This report presents statistics about three types of community aged care packages, Community Aged Care Packages (CACP), Extended Aged Care at Home (EACH), and Extended Aged Care at Home Dementia (EACH D) over the period of 1 July 2008 to 30 June 2009. These packages provide an alternative form of care to older Australians who are eligible for residential aged care, that is, to receive care in their own homes and communities.
Increased supply across all three packages
- The number of packages for CACP, EACH, and EACH D rose since 30 June 2008. There were close to 40,900 CACPs, 4,500 EACH packages, and 2,000 EACH D packages. This equated to a rise of 1% for CACP, 6% for EACH, and 2% for EACH D. As at 30 June 2009, there were about 38,100 CACP clients, 4,200 EACH clients and 1,900 EACH D clients.
- The provision ratio for CACP, EACH, and EACH D (23 places per 1,000 people aged 70 years and over) is moving closer to the Australian Government target for community care places to be achieved by 30 June 2011 (25 places per 1,000 people aged 70 years and over). This target also says that four of these places must be for high care. This includes EACH and EACH D, which currently sits at 3.2 places per 1,000 people aged 70 years and over.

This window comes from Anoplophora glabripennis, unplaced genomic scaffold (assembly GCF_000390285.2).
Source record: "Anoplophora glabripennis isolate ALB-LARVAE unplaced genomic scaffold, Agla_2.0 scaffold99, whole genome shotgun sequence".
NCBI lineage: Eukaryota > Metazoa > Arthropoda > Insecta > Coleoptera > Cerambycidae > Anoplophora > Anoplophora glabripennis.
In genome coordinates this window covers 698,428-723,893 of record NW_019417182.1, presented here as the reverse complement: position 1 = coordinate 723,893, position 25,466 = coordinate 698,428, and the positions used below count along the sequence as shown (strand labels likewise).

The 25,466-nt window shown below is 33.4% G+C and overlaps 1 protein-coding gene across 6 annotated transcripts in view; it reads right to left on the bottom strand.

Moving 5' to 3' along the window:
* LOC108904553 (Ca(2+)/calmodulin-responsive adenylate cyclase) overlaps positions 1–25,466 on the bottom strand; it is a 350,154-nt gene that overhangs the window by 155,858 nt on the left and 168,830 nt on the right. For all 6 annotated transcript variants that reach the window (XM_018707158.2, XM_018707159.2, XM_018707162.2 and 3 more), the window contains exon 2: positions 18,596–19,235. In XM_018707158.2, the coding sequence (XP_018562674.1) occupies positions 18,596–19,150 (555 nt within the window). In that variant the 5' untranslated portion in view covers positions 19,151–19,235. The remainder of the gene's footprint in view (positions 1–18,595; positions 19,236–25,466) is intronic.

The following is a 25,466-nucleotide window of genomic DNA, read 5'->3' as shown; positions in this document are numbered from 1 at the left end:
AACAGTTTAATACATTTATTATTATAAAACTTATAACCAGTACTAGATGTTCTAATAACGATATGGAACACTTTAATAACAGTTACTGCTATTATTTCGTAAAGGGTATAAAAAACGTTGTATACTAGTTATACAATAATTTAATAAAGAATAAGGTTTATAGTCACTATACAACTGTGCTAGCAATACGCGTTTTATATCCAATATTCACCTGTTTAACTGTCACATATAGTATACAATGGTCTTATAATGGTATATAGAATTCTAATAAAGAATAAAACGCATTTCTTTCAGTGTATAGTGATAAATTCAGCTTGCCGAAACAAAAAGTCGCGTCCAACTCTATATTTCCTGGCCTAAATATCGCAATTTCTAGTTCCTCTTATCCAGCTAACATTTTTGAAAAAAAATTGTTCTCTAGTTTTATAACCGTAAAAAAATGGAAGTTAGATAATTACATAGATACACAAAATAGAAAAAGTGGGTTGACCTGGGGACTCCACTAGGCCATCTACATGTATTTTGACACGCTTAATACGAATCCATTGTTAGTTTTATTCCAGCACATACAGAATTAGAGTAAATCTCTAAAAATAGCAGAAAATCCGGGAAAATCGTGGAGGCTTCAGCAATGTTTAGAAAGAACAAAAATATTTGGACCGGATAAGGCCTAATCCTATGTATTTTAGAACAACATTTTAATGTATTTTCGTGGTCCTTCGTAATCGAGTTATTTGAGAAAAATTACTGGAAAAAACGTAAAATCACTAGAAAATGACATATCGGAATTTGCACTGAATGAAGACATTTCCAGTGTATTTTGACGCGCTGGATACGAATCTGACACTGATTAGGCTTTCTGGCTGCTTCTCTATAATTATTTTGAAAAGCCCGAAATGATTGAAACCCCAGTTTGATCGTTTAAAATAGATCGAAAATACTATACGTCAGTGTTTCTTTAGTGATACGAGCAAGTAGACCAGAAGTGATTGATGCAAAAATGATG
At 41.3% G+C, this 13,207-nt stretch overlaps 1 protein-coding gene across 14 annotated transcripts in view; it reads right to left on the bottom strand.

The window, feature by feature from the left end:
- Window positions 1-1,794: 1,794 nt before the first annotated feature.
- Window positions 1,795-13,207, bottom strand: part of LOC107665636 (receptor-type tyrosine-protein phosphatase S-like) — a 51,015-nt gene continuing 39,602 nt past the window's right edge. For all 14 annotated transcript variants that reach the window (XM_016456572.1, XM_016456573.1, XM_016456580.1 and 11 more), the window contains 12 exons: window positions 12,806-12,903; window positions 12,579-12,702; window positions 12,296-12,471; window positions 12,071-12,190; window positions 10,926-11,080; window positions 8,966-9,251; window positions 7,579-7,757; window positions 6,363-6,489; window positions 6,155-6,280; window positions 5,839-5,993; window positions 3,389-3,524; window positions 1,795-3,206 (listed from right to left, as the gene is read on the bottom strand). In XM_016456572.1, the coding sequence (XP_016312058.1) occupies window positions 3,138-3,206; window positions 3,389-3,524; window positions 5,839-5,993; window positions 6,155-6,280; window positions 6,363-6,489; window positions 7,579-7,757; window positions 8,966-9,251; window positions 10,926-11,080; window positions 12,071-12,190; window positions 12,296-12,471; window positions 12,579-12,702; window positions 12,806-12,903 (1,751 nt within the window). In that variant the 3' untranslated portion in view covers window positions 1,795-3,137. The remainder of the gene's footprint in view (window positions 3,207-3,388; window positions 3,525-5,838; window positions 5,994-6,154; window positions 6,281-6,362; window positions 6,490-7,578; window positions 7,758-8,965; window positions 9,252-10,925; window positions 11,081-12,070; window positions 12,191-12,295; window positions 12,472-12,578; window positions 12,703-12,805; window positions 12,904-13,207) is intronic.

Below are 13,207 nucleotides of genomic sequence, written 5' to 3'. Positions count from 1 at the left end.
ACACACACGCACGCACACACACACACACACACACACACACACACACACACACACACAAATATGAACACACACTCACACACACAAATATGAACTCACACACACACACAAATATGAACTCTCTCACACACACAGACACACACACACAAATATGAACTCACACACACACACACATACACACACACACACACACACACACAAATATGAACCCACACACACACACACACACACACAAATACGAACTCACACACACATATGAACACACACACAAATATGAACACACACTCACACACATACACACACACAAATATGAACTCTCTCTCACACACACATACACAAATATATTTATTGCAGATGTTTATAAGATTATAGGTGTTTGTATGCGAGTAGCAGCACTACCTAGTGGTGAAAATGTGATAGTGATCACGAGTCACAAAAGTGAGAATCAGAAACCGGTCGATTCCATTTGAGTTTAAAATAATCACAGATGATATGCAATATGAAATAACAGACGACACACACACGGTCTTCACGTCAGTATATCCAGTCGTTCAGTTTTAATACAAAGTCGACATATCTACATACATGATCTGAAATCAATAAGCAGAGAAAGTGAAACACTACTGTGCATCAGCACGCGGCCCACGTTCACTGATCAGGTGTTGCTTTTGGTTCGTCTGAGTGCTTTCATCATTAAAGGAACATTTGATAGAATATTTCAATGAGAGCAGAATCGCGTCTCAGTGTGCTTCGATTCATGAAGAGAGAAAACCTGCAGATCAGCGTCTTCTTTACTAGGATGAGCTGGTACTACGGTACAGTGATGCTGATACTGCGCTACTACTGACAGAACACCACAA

Usage is higher for Aboriginal and Torres Strait Islanders compared to other Australians
- Aboriginal and Torres Strait Islander people had higher usage compared to those that did not identify as Indigenous. At a rate of 1,000 people of the Indigenous population, 2.4 used CACP, compared to 1.7 people per 1,000 of the other Australian population.
- A much higher proportion of CACP and EACH Aboriginal and Torres Strait Islander clients (1 in 3) were under the age of 65, compared with those that did not identify as Indigenous (1 in 29 for CACP, and 1 in 15 for EACH).
Usage is the highest by people from non-English-speaking backgrounds
- More than 1 in every 3 clients receiving community aged care was born overseas.
- A higher proportion of people from a non-English-speaking background used community aged care services, when compared to those from an English-speaking background. Per 1,000, 5.8 people from a non-English-speaking background used CACP and 1.1 used EACH and EACH D combined, compared with 4.8 and 0.8 respectively, for those born overseas in an English-speaking country. For Australian-born per 1,000, 5.6 people used CACP and 0.8 people used EACH and EACH D combined.
Residential aged care was the most common destination when clients left CACP, EACH, and EACH D
Close to half of all CACP and EACH separations and two-thirds of all EACH D separations occurred because the client moved into residential aged care.